7 tips to get the most out of your professional development plan
The FMA has produced 7 tips to enable financial advisers to develop more meaningful professional development plans (PDPs).
1. Personalise your plan
Ensure your professional development plan (PDP) is personalised to you. Think carefully about the full range of skills you need to have to be a successful AFA. For example think about what technical skills you want to improve on or gain as well as key business and client management skills.
2. Think strategically and ask yourself these questions:
- What was your experience like with clients last year?
- What do you think you could have done better?
- Were there any areas you didn’t feel confident advising on that you would like to include in your practice?
- What learning opportunities are available that will add value to your clients?
- What will make you a better AFA and help ensure you continue to be one?
3. Review your PDP regularly
Review your plan on a regular basis, eg, quarterly. When you start, your plan is likely to be idealistic, so it’s good idea to reflect on how you’re tracking and any new training opportunities you’ve identified. This helps your plan becomes a living and breathing document.
4. Keep it simple but relevant
A PDP only needs to be a few pages. Include your reasons for wanting to undertake selected training but take care that it’s not so granular that there’s no room for flexibility. We expect it to be a thoughtful and insightful document and cover the matters required in Code Standard 17.
5. Identify any gaps in your competence, knowledge, and skills
When we monitor AFAs, we focus on whether you have noted in your PDP any competency gaps or areas for improvement and what steps you are taking to address these. Code Standard 17(d) requires an AFA’s PDP to take into account the “minimum level of competence, knowledge, and skills an AFA is required to be able to demonstrate to provide that service under Code Standard 16” – with a view to identifying any areas for improvement or gaps in competence, knowledge, and skills when compared with that level. This may particularly apply if you’re relying on an old competency pathway that’s no longer available for new authorisations.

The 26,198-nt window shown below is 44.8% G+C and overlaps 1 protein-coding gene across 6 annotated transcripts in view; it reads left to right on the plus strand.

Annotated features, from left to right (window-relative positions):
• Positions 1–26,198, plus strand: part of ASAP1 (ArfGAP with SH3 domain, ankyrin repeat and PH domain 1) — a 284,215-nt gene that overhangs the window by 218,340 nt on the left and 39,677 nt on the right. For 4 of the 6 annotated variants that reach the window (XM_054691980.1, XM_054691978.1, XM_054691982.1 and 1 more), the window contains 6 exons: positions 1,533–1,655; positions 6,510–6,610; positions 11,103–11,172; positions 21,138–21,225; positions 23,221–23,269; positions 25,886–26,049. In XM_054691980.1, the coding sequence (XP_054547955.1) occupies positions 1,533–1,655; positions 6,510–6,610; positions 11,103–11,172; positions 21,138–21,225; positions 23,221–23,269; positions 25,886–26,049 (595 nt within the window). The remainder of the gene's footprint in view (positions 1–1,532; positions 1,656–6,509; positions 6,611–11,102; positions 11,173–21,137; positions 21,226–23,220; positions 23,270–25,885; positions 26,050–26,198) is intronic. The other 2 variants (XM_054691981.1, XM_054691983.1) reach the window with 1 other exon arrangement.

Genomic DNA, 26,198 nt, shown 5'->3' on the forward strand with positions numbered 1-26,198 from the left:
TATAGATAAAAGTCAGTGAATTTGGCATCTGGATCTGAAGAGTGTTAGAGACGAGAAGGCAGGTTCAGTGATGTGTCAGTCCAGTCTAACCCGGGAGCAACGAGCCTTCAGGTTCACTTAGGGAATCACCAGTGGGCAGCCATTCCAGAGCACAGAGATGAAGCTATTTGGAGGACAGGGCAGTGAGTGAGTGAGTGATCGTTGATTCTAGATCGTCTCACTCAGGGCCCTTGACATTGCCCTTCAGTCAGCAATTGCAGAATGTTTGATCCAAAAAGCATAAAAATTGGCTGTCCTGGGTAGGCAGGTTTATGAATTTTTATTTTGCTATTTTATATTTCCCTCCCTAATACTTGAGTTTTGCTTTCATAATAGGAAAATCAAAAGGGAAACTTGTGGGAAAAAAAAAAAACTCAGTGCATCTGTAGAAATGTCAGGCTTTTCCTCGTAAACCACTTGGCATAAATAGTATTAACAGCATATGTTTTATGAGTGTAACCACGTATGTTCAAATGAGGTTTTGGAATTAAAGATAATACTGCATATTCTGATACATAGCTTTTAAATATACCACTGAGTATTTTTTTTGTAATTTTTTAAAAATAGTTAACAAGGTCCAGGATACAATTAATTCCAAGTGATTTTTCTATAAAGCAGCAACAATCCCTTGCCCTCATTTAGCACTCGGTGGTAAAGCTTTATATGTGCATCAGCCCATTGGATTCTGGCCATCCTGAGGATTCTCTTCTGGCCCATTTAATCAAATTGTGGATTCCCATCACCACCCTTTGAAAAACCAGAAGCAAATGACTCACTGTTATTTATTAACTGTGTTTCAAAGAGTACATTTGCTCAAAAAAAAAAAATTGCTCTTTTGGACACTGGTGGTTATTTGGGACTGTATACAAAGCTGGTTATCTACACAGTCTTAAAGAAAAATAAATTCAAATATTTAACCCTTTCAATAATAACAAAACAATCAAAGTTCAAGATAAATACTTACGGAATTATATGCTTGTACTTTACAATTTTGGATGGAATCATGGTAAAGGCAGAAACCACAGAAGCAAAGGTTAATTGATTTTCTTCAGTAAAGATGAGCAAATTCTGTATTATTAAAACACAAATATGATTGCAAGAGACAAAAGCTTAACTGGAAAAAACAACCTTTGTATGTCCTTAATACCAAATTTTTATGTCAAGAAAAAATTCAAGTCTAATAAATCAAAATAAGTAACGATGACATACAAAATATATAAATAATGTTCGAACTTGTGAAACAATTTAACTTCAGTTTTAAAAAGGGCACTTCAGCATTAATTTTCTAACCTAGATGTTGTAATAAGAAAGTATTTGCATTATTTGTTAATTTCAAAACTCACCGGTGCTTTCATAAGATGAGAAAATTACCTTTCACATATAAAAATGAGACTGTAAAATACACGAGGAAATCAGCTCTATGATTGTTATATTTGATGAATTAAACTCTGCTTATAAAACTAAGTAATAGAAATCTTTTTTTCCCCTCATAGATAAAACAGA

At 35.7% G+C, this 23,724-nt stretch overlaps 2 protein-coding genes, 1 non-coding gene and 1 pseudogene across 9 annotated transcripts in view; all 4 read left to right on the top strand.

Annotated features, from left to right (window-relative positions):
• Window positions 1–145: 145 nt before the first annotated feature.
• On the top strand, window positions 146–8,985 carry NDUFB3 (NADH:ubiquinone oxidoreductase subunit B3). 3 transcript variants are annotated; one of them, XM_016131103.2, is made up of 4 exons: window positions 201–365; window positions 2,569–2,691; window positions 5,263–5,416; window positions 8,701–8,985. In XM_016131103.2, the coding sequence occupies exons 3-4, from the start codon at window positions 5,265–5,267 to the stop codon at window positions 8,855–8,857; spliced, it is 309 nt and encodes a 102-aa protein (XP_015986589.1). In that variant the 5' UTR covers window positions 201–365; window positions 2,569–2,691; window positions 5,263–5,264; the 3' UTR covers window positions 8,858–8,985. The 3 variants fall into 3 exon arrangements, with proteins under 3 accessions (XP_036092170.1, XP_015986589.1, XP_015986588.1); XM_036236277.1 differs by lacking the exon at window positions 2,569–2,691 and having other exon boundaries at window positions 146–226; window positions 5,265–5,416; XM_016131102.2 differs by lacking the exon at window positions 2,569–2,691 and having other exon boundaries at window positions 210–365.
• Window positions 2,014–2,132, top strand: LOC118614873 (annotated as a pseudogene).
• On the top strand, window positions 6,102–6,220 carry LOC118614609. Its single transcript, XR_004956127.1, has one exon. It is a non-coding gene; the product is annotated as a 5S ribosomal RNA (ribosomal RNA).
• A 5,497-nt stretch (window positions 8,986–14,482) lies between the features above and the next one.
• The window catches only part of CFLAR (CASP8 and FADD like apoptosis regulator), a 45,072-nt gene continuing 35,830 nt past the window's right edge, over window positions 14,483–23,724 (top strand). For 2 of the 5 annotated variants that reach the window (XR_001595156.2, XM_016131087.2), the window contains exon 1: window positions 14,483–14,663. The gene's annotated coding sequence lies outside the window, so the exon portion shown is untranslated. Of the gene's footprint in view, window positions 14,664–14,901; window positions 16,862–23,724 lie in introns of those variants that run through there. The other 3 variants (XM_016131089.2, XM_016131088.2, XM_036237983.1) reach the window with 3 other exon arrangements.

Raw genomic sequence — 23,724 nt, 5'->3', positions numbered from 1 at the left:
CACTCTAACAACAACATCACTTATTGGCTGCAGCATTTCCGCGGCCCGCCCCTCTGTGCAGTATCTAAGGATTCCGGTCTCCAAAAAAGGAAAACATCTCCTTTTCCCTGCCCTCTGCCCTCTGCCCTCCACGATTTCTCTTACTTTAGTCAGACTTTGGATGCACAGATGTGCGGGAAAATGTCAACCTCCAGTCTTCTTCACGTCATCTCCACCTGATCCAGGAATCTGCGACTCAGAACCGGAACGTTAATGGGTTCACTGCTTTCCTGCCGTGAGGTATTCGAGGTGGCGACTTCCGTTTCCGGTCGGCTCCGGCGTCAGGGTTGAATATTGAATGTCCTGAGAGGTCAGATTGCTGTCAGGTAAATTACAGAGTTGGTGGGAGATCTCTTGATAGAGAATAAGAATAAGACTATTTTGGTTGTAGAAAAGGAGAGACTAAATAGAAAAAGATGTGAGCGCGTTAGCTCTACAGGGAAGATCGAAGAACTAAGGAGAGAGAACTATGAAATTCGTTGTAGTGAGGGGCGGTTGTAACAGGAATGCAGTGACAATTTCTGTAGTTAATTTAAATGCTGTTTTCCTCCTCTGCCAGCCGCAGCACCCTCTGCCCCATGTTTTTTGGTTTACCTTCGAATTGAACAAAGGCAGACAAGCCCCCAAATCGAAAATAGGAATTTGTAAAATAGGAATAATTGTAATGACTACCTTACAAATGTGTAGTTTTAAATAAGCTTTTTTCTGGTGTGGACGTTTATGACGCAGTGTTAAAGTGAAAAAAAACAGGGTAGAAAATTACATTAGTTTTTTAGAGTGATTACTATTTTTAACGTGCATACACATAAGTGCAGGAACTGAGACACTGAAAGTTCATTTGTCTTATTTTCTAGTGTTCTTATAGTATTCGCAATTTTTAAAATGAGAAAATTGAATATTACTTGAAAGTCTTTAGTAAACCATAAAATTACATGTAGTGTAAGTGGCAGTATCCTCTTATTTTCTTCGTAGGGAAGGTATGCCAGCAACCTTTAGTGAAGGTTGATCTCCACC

6. If you’re relying on an old competency pathway that is no longer available
If you think you need to up-skill or strengthen your competency in certain areas as a result of differences between an old competency pathway and a Component of the New Zealand Certificate in Financial Services (Level 5), take the following steps:
- Write in your PDP if you are relying on an old competency pathway that is no longer available.
- Identify and write in your PDP any learnings that you think you need to address to bring your competency up to the minimum level under Code Standard 16. To do this, simply compare the learning outcomes for each of the relevant Unit Standards of the Components of the New Zealand Certificate in Financial Services (Level 5) with your current competency, knowledge and skills. For any identified new learning outcomes or areas for improvement, use your professional judgement to determine how best to achieve this. For example, complete a bridging course offered by an educational provider, complete the relevant unit standards, or undertake some other form of structured professional development.
- Write in your PDP the reasons why you believe you have the competence, knowledge and skills required to provide the services that you intend to provide (notwithstanding any areas for improvement or gaps you have identified). See Code Standard 14.
7. Don’t offer services you don’t have capability to provide
You must have the competence, knowledge and skills to provide any particular services that you offer. Therefore think honestly about whether you have the necessary capability to provide them. If not, then don’t offer that service, and tell your clients you are unable to provide that service. Make sure your scope of service documentation is consistent with this.